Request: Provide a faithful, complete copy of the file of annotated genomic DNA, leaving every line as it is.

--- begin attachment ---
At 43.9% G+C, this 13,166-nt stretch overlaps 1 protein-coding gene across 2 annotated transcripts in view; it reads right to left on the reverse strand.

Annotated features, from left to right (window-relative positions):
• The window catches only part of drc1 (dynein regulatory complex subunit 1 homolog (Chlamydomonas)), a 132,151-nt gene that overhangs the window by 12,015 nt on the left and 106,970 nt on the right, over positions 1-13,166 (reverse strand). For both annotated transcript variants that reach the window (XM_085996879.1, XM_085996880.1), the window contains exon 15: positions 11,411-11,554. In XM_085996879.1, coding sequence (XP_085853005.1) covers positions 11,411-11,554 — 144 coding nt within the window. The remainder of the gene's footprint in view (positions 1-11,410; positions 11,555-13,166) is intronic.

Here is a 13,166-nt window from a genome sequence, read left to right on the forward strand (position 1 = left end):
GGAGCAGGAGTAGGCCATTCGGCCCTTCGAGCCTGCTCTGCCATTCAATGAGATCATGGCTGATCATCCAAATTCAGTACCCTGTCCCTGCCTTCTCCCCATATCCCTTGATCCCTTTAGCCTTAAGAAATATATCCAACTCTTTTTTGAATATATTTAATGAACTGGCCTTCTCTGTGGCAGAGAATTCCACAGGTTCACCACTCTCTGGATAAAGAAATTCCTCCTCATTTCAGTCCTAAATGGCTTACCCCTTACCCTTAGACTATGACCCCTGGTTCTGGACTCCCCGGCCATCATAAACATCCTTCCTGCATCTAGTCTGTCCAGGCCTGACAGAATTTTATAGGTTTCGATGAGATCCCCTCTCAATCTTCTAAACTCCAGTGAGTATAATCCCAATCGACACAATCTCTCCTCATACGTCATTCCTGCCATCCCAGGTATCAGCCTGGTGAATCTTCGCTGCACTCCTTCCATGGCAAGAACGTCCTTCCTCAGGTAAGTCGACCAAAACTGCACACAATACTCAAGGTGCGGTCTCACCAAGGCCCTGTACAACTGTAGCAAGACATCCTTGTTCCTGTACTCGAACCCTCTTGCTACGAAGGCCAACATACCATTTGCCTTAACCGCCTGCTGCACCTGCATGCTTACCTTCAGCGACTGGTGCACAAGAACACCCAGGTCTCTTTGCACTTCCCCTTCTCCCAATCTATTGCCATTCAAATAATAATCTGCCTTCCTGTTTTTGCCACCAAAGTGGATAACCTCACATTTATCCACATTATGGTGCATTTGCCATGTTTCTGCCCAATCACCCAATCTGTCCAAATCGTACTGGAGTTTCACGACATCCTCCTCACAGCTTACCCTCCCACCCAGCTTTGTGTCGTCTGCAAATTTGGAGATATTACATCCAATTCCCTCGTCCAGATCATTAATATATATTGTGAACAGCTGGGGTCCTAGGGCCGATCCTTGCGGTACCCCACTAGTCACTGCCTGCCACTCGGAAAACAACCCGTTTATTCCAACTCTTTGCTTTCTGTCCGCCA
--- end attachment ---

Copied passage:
At 43.9% G+C, this 13,166-nt stretch overlaps 1 protein-coding gene across 2 annotated transcripts in view; it reads right to left on the reverse strand.

Annotated features, from left to right (window-relative positions):
• The window catches only part of drc1 (dynein regulatory complex subunit 1 homolog (Chlamydomonas)), a 132,151-nt gene that overhangs the window by 12,015 nt on the left and 106,970 nt on the right, over positions 1-13,166 (reverse strand). For both annotated transcript variants that reach the window (XM_085996879.1, XM_085996880.1), the window contains exon 15: positions 11,411-11,554. In XM_085996879.1, coding sequence (XP_085853005.1) covers positions 11,411-11,554 — 144 coding nt within the window. The remainder of the gene's footprint in view (positions 1-11,410; positions 11,555-13,166) is intronic.

Here is a 13,166-nt window from a genome sequence, read left to right on the forward strand (position 1 = left end):
GGAGCAGGAGTAGGCCATTCGGCCCTTCGAGCCTGCTCTGCCATTCAATGAGATCATGGCTGATCATCCAAATTCAGTACCCTGTCCCTGCCTTCTCCCCATATCCCTTGATCCCTTTAGCCTTAAGAAATATATCCAACTCTTTTTTGAATATATTTAATGAACTGGCCTTCTCTGTGGCAGAGAATTCCACAGGTTCACCACTCTCTGGATAAAGAAATTCCTCCTCATTTCAGTCCTAAATGGCTTACCCCTTACCCTTAGACTATGACCCCTGGTTCTGGACTCCCCGGCCATCATAAACATCCTTCCTGCATCTAGTCTGTCCAGGCCTGACAGAATTTTATAGGTTTCGATGAGATCCCCTCTCAATCTTCTAAACTCCAGTGAGTATAATCCCAATCGACACAATCTCTCCTCATACGTCATTCCTGCCATCCCAGGTATCAGCCTGGTGAATCTTCGCTGCACTCCTTCCATGGCAAGAACGTCCTTCCTCAGGTAAGTCGACCAAAACTGCACACAATACTCAAGGTGCGGTCTCACCAAGGCCCTGTACAACTGTAGCAAGACATCCTTGTTCCTGTACTCGAACCCTCTTGCTACGAAGGCCAACATACCATTTGCCTTAACCGCCTGCTGCACCTGCATGCTTACCTTCAGCGACTGGTGCACAAGAACACCCAGGTCTCTTTGCACTTCCCCTTCTCCCAATCTATTGCCATTCAAATAATAATCTGCCTTCCTGTTTTTGCCACCAAAGTGGATAACCTCACATTTATCCACATTATGGTGCATTTGCCATGTTTCTGCCCAATCACCCAATCTGTCCAAATCGTACTGGAGTTTCACGACATCCTCCTCACAGCTTACCCTCCCACCCAGCTTTGTGTCGTCTGCAAATTTGGAGATATTACATCCAATTCCCTCGTCCAGATCATTAATATATATTGTGAACAGCTGGGGTCCTAGGGCCGATCCTTGCGGTACCCCACTAGTCACTGCCTGCCACTCGGAAAACAACCCGTTTATTCCAACTCTTTGCTTTCTGTCCGCCA